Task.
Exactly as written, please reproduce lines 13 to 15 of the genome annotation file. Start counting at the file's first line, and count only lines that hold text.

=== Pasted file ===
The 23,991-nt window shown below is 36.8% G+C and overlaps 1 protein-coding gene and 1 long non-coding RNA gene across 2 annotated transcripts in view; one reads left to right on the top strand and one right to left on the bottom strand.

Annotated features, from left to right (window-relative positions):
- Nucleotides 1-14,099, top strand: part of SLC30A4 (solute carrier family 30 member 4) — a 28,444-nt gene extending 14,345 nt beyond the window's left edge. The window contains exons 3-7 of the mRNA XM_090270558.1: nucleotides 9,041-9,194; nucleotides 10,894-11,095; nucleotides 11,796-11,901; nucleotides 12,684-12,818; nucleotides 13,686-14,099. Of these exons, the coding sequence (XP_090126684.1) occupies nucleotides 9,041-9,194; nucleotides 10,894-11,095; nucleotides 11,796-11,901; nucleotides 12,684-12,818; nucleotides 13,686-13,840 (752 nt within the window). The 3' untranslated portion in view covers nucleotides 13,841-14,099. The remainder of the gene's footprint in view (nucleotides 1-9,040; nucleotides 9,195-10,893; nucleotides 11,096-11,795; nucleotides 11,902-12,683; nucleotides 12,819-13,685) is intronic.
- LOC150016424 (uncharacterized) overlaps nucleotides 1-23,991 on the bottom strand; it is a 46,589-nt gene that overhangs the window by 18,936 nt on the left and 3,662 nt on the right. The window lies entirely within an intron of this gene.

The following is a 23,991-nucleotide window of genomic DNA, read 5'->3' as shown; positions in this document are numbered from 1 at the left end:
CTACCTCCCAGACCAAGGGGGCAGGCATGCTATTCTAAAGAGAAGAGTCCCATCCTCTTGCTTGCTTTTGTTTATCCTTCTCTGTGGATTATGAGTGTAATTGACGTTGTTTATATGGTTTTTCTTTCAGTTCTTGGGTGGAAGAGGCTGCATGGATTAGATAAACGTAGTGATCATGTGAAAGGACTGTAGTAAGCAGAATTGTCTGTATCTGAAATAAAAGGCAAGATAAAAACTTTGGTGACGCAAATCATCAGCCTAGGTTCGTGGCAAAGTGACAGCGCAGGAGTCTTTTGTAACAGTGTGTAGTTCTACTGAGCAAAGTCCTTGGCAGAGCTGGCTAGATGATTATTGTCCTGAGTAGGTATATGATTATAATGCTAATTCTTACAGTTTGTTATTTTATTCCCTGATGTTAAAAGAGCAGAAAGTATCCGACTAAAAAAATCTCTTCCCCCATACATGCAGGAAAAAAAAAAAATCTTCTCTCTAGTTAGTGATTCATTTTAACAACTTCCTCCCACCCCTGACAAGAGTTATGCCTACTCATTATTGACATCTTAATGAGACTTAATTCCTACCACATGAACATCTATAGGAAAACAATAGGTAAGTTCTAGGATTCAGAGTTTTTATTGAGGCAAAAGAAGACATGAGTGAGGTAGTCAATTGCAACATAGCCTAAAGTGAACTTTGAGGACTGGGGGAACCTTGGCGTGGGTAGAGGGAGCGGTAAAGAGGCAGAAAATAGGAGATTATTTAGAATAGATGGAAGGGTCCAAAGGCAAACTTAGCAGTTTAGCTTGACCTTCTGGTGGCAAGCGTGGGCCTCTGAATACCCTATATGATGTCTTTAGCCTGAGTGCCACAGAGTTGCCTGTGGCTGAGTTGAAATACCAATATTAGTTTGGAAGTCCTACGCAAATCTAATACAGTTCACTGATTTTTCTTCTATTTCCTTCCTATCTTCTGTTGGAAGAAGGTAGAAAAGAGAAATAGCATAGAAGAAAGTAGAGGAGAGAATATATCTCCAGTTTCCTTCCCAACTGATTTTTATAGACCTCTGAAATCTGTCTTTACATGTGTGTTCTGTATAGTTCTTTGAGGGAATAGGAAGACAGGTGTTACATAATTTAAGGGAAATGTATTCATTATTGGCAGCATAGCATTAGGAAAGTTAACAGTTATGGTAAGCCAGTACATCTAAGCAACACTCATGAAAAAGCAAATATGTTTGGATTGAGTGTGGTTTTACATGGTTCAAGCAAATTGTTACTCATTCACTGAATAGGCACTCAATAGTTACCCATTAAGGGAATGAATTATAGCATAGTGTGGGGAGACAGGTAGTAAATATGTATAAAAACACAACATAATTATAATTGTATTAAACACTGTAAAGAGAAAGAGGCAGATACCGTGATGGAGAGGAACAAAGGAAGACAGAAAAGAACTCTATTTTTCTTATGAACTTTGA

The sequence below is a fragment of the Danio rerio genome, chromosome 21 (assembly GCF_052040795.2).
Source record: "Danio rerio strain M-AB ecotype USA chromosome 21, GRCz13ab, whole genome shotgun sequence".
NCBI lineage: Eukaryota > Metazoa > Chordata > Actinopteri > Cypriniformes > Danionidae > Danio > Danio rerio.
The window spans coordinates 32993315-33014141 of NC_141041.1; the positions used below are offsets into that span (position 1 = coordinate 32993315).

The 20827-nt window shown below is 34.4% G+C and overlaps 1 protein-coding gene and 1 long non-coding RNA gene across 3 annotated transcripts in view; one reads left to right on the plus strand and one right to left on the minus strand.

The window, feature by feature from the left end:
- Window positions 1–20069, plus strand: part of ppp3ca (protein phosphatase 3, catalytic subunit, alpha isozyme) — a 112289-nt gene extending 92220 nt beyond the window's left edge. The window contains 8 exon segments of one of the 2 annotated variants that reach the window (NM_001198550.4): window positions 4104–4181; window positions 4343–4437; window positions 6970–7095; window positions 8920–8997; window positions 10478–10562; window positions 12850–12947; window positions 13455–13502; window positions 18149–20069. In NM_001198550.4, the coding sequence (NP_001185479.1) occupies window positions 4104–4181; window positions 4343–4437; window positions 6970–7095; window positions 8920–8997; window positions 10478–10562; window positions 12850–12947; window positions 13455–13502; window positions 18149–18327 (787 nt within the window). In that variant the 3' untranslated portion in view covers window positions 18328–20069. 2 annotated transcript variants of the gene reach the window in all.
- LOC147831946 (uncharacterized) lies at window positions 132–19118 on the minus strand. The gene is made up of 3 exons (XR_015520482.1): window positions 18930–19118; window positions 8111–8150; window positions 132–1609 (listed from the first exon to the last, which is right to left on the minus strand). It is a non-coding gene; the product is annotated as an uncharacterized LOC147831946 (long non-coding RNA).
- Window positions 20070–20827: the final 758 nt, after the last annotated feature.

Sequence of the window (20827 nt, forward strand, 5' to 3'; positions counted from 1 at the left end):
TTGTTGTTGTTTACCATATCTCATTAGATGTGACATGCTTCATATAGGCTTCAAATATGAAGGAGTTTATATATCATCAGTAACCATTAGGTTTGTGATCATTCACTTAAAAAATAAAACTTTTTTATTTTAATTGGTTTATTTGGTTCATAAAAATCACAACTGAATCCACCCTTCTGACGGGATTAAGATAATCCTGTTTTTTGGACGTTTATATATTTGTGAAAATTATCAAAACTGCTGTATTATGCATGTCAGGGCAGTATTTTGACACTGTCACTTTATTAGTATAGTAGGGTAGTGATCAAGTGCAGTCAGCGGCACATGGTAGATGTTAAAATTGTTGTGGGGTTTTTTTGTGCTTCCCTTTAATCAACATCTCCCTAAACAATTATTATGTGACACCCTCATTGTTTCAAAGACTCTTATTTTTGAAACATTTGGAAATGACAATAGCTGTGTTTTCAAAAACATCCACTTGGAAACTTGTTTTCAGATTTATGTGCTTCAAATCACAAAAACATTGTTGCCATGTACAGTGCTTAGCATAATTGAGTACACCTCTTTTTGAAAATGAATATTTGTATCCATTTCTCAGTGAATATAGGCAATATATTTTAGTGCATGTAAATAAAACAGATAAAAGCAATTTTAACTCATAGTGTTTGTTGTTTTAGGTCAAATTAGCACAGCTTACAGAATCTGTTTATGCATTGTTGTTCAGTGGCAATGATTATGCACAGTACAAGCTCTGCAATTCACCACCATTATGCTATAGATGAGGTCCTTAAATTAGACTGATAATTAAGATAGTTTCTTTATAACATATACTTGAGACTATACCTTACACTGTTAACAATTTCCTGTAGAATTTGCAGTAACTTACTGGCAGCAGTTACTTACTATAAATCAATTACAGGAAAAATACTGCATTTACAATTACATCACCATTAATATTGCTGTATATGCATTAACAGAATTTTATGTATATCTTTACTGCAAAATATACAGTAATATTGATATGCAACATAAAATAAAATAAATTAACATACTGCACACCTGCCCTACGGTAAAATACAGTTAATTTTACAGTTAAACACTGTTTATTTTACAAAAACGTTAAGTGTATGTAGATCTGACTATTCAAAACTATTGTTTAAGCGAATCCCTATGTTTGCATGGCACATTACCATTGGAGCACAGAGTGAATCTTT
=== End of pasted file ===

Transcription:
- Window positions 1–20069, plus strand: part of ppp3ca (protein phosphatase 3, catalytic subunit, alpha isozyme) — a 112289-nt gene extending 92220 nt beyond the window's left edge. The window contains 8 exon segments of one of the 2 annotated variants that reach the window (NM_001198550.4): window positions 4104–4181; window positions 4343–4437; window positions 6970–7095; window positions 8920–8997; window positions 10478–10562; window positions 12850–12947; window positions 13455–13502; window positions 18149–20069. In NM_001198550.4, the coding sequence (NP_001185479.1) occupies window positions 4104–4181; window positions 4343–4437; window positions 6970–7095; window positions 8920–8997; window positions 10478–10562; window positions 12850–12947; window positions 13455–13502; window positions 18149–18327 (787 nt within the window). In that variant the 3' untranslated portion in view covers window positions 18328–20069. 2 annotated transcript variants of the gene reach the window in all.
- LOC147831946 (uncharacterized) lies at window positions 132–19118 on the minus strand. The gene is made up of 3 exons (XR_015520482.1): window positions 18930–19118; window positions 8111–8150; window positions 132–1609 (listed from the first exon to the last, which is right to left on the minus strand). It is a non-coding gene; the product is annotated as an uncharacterized LOC147831946 (long non-coding RNA).
- Window positions 20070–20827: the final 758 nt, after the last annotated feature.